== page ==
5.2.1   Castings, plant and machine parts Cylindrical plant parts in wooden cradles Cylindrical plant parts in wooden frames Heavy plant part on 40' flatrack Pipe frame on 20' flatrack Overheight, overwidth plant Half-shells Boilers and tanks on flatracks Concrete pump on a flatrack Axles on flatracks

Plant in box containers
Very severe cargo damage, right up to total loss, is inevitable here:

On a ship, heel angles of 30° are not unusual during rolling. These heeling angles are also commensurate with the lateral acceleration forces of 0.5 g in road and rail transport.

Although attempts have been made to restrain the cargo at floor level using squared lumber, no thought was given to the fact that the cargo is at risk of tipping over and toppling out of these restraints during transit under the above-mentioned conditions.

Provided that machines or plant parts that are unpackaged or are wrapped only in a sealed package for corrosion protection are attached to a base or frame of sufficient loading capacity, securing of such cargoes is relatively simple and cost-effective.

The shipping packages are introduced into the container and any gaps are filled with wedges (1) or fixed in the base area with squared lumber. Securing against tipping and also against shifting in all directions can be achieved by shoring.

When producing the package bases, care must be taken to ensure that the bottom joists run lengthwise, so that the cargo weight can be transmitted uniformly to the container bottom cross members. Appropriately cut squared lumber is laid across the package bases or frames at several points (2). "Shoring" (3) is fitted between this lumber and the container's top side rails and knocked outwards slightly in the bottom area in order to exert sufficient pressure on the "wooden pressure members" (2). Finally, "wooden securing members" (4) are nailed on, with the purpose of holding the shoring in place throughout the journey.
If there is concern that shoring may shift in the longitudinal direction, it may be stopped from doing this by nailing wooden bars on to it. Better results can be achieved with wood connectors. However, using wood connectors is more expensive with regard to nailing, since thought has also to be given to removal of the cargo from the container - detaching wood connectors is more difficult than detaching boards.
  Securing with board ends Securing with flat wood connectors Securing with angular wood connectors

The risk of damage to the cargo and the costs are reduced if wood connectors are screwed on by machine, so avoiding powerful hammer blows to detach the nailed-down lumber.
In the case of containers with corrugated walls, slippage of the shoring in the upper area may be ruled out by arranging it in the corrugations. The same applies to the wooden pressure members, which may also fit into the corrugations. In the case of smooth or inadequately profiled container walls, however, the lumber must be made more secure by "X-bracing".
  2 = wooden pressure members, 3 = shoring, 5 = X-bracing boards,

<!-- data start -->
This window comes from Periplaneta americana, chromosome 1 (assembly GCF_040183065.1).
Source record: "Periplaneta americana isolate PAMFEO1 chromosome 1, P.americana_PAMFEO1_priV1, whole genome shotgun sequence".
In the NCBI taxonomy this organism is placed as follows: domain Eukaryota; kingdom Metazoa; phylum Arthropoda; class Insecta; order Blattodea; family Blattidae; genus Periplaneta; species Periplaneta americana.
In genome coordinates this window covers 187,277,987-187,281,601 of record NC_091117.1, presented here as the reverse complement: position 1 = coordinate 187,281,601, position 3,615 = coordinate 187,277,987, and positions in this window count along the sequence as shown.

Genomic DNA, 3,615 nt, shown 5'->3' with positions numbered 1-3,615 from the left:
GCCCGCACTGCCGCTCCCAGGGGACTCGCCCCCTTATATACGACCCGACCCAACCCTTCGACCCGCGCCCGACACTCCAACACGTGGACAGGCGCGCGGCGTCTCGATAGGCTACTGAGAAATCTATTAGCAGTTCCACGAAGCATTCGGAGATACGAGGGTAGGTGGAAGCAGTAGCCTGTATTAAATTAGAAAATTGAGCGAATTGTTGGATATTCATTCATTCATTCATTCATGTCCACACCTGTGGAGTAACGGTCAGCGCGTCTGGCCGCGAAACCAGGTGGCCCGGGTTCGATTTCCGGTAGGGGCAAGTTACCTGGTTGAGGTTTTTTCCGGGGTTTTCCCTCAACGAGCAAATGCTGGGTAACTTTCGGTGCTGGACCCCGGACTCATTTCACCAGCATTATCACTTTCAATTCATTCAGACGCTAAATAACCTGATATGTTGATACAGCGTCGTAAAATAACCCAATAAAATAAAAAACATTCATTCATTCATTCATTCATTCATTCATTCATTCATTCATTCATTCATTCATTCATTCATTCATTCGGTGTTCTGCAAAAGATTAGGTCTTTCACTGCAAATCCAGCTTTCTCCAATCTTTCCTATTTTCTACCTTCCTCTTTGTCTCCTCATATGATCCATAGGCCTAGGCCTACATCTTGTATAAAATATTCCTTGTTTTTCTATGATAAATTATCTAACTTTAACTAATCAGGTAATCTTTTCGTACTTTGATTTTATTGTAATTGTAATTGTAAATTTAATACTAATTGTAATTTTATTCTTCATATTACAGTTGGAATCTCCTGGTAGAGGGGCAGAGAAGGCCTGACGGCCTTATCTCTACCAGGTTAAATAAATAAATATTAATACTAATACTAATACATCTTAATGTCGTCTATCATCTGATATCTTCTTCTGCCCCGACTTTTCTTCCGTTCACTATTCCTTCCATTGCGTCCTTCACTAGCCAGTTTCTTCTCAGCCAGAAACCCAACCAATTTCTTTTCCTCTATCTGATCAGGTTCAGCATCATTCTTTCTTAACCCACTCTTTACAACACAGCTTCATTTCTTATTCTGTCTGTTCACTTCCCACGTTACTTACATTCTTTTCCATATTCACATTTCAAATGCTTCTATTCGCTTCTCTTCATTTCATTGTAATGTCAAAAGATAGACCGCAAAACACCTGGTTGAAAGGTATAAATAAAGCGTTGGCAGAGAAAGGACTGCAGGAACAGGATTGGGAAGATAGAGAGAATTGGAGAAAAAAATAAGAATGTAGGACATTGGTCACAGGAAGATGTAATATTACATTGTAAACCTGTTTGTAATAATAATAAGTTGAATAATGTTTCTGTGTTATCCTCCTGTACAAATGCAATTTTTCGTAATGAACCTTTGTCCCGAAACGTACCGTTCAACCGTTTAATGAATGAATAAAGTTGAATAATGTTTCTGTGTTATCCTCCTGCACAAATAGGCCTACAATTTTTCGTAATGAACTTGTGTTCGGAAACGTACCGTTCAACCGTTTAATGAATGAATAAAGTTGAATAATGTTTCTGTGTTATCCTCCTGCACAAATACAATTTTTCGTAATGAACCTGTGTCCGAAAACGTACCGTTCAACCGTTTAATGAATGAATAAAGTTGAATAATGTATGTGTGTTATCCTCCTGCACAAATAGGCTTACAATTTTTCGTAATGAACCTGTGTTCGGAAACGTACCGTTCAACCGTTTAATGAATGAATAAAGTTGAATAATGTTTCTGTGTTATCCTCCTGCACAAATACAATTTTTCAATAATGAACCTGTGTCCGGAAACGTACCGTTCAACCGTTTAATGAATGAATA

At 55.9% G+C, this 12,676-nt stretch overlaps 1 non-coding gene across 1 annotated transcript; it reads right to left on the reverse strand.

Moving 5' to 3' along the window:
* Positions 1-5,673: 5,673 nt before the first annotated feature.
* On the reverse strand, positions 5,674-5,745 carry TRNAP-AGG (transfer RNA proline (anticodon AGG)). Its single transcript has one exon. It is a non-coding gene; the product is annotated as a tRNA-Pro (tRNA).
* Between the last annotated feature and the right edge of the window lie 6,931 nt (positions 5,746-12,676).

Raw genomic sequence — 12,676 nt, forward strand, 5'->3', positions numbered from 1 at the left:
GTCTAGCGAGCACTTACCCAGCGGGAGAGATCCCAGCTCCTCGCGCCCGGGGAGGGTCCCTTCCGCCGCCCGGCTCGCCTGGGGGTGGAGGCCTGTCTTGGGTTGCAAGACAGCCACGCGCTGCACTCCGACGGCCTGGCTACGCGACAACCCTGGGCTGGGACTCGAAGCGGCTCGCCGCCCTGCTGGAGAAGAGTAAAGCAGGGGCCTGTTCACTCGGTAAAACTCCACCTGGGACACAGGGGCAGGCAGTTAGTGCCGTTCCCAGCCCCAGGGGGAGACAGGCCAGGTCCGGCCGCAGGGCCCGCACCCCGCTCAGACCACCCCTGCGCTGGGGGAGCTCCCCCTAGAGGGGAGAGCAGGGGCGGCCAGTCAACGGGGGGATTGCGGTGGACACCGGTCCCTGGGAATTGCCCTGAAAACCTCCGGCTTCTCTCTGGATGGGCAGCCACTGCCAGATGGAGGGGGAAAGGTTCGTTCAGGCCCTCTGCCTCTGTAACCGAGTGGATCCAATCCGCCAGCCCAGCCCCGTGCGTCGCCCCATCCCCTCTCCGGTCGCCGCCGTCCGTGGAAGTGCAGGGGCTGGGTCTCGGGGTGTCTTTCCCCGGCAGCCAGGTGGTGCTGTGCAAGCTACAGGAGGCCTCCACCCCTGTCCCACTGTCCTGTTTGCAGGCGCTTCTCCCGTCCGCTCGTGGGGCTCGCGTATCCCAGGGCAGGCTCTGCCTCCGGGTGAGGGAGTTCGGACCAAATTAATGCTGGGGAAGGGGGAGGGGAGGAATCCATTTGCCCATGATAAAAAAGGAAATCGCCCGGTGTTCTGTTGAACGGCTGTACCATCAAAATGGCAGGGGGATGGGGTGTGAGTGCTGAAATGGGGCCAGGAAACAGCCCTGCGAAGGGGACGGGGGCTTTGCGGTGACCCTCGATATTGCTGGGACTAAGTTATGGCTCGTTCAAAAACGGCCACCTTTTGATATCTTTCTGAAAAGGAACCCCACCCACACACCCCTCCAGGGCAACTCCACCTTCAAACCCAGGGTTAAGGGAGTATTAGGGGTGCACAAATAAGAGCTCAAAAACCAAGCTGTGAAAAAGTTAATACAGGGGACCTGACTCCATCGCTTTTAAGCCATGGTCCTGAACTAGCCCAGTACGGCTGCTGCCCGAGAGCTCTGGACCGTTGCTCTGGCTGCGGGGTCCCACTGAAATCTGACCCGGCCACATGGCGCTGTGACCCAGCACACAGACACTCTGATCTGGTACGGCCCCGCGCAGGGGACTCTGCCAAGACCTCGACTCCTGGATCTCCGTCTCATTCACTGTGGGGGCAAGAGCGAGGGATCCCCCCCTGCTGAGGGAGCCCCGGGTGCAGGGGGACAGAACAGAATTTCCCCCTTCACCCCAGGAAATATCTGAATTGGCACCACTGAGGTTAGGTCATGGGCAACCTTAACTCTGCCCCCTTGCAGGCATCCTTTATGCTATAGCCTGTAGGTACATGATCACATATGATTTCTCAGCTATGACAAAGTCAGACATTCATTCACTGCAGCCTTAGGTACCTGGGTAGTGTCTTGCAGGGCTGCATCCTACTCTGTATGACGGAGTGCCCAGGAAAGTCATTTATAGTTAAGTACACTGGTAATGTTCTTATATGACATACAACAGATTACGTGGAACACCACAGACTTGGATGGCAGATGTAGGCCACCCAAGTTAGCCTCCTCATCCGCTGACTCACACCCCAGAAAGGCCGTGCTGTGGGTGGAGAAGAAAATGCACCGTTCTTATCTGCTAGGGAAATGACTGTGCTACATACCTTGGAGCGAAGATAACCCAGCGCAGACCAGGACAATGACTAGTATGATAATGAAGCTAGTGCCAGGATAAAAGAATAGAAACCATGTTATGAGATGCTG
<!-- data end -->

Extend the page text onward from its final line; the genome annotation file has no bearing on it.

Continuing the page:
6 = wooden bracing


Plant parts and accessories in a container
The entire container is lined with a film, to protect the contents from moisture and thus from corrosion. The film shown cannot achieve this.
  Container packed with plant parts

The film has been damaged by introduction of the cargo, through being walked over by the loading personnel and by nailing of the joists and securing lumber to the container floor and it therefore no longer functions as a barrier. Even if the barrier were still intact, the lumber introduced in large quantities is such a source of moisture that the water vapor released by it could only be absorbed if enormous quantities of desiccants were introduced.
Only if kiln dry lumber is used and it can be guaranteed that the barrier remains undamaged can reliable corrosion protection be achieved in this manner.
The following details relate only to mechanical cargo securing, irrespective of the efficacy of any attempts to achieve corrosion protection.
Lining of the container with film makes all the lashing points inaccessible. The remaining cargo securing options are therefore primarily only compact loading and gap filling. As a secondary option, lashings can be attached to the fixed lumber or wooden frames.
The switch cabinet is not yet secured. The gap can be filled with cargo, braced or closed up with airbags.
  Gap closed with airbag

To prevent harmful deformation of the sheet metal switch cabinet body and the other items of cargo and to protect the airbag from damage, two plywood boards or the like (1) are positioned to the left and right in the gap. The airbag (2) is positioned in between them and inflated.
A wooden frame was prepared for securing lubricant barrels.
  Wooden frame for lubricant barrels

  Securing cargo to wooden frames

The lubricant barrels were positioned on the base frame (a) introduced into the container and fixed in the base frame by planks nailed crosswise in front of them. A further frame (b) was positioned on the barrels, over which straps (c) were tightened to secure the barrels vertically and against tipping. The plant parts (d) were also fixed in a wooden frame with straps (e) and the same was done for part (f). In principle, such securing is possible if the frames themselves cannot be levered out by the lashings or tip over together with their attachments. It is therefore essential to secure the frames against upward movement. Since container roofs have only a low loading capacity, shoring against the top side rails is again an option. Without these additional measures, the cargo will be damaged.

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